Mayors and community leaders across the country are looking for solutions to connect residents to fast, affordable, and reliable internet access. Becoming Broadband Ready was developed to be a first-stop resource for these leaders, and features best practices and strategies from a diverse array of successful projects.
Upon reflection, it is easy to see that 2018 was a year of widening divides. Communications policy was no exception. In the midst of a partial government shutdown, we take a look at how partisan division at the Federal Communications Commission is shutting down progress towards closing the digital divide. While we expect partisan division to persist, the change in House leadership means we are likely to see more scrutiny of Chairman Pai's deregulatory agenda.
California, Washington and Indiana recently enacted legislation to help facilitate community broadband networks:
Underserved communities can provide broadband for themselves through nonprofit, cooperative entities. Many co-ops that were originally set up to provide phone service and distribute electricity now deliver broadband as well. Rural electric and telephone cooperatives are fiberizing rural America. Following are a few examples of the hundreds of successful cooperative projects.
Regional efforts to develop broadband infrastructure are becoming more common.
With the recent release of the American Community Survey’s five-year (2013–2017) rolling average data for small areas, new figures show that broadband access rates differ significantly among American Indian reservations but are, on average, low relative to national norms.The Census Bureau has shown that counties’ rates of broadband access are positively correlated with income. We have found the correlation between income and broadband access for reservations is very similar as to counties. This implies that the lower average levels of broadband access in reservations is likely attributable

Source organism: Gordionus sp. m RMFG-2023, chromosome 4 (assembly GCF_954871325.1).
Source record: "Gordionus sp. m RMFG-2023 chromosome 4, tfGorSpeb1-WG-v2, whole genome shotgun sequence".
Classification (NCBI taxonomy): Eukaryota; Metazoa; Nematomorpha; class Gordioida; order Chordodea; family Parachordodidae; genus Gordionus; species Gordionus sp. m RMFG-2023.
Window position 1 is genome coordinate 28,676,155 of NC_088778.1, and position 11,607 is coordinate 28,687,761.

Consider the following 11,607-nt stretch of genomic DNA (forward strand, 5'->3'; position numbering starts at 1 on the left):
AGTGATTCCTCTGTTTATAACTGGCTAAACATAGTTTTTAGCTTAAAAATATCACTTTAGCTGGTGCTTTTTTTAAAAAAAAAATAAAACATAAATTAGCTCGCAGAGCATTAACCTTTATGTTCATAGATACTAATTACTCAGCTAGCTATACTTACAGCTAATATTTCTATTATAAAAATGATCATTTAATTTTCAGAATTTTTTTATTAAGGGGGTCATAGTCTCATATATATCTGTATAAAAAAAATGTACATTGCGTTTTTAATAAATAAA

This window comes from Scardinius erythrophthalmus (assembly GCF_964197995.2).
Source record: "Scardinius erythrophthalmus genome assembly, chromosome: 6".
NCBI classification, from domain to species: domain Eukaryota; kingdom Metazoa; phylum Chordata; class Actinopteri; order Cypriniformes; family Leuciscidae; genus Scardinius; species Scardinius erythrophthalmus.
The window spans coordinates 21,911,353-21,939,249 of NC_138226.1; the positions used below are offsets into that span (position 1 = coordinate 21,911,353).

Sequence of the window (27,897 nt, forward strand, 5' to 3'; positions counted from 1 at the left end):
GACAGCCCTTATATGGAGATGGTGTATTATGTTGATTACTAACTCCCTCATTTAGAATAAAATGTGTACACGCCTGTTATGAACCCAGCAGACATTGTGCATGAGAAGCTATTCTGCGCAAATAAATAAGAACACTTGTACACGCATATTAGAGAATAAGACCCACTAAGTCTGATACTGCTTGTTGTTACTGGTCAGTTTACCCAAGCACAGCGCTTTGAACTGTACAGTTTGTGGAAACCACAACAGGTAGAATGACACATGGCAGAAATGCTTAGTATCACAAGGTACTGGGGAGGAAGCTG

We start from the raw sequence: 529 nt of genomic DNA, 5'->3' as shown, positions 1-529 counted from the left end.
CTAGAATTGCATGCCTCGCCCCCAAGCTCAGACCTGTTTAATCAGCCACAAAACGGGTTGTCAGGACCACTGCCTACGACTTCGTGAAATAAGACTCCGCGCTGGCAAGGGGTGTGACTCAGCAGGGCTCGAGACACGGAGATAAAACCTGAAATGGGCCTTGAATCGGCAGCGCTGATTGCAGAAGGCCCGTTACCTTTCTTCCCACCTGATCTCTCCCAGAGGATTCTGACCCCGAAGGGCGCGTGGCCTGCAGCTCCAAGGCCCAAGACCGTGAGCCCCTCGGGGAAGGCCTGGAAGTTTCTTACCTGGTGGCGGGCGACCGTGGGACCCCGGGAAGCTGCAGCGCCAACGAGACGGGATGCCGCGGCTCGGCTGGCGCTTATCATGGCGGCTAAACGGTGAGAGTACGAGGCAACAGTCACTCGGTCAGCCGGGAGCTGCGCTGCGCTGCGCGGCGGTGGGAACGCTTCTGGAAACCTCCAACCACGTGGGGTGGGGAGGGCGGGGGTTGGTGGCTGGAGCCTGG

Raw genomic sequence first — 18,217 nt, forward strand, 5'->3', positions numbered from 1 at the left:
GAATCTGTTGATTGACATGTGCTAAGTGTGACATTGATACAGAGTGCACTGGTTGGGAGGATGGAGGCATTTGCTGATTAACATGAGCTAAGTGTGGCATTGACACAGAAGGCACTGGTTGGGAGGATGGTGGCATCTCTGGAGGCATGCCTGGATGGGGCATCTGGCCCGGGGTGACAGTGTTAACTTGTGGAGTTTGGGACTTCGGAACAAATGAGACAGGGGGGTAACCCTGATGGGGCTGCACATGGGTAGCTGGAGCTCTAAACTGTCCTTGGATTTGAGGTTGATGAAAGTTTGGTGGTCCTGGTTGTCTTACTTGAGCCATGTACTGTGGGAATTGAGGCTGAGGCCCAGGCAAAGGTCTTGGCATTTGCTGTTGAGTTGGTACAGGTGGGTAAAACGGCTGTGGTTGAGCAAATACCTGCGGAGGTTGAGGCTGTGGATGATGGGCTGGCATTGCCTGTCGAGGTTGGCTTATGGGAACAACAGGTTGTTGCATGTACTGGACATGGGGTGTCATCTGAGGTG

Parts of the world will be excluded from the internet for decades to come without major efforts to boost education, online literacy and broadband infrastructure, experts have warned. While half the world’s population now uses the internet, a desperate lack of skills and stagnant investment mean the United Nation’s goal of universal access, defined as 90% of people being online, may not be reached until 2050 or later, they said.
With the conclusion of the grant and loan awards established by the American Recovery and Reinvestment Act of 2009, there remain two primary ongoing federal vehicles which direct federal money to fund broadband infrastructure: the broadband and telecommunications programs at the Rural Utilities Service (RUS) of the U.S. Department of Agriculture and the Universal Service Fund (USF) programs under the Federal Communications Commission. RUS broadband programs were reauthorized and modified by the 2018 farm bill.
Harvard Law School's Susan Crawford has written a new book, “Fiber: The Coming Tech Revolution — and Why America Might Miss It.” She's assembled her concerns about US connectivity, along with her suggestions how to alleviate them. The data-carrying capacity of the next generation of fiber-optics, known as “5G” (as the fifth generation of wireless telecommunications technology), will give countries that invest in those advanced networks a huge advantage over those that don’t.
Increased investment from the E-rate program’s modernization is helping to improve school Wi-Fi and broadband connectivity. 69 percent of school system leaders are “very confident” in their wireless network’s ability to support one device per student. Ninety-two percent of school systems are meeting the Federal Communications Commission’s short-term goal of broadband connectivity (100 Mbps per 1,000 students in a district), as well as making strides in the FCC’s long-term goals. School districts are still facing significant infrastructure challenges.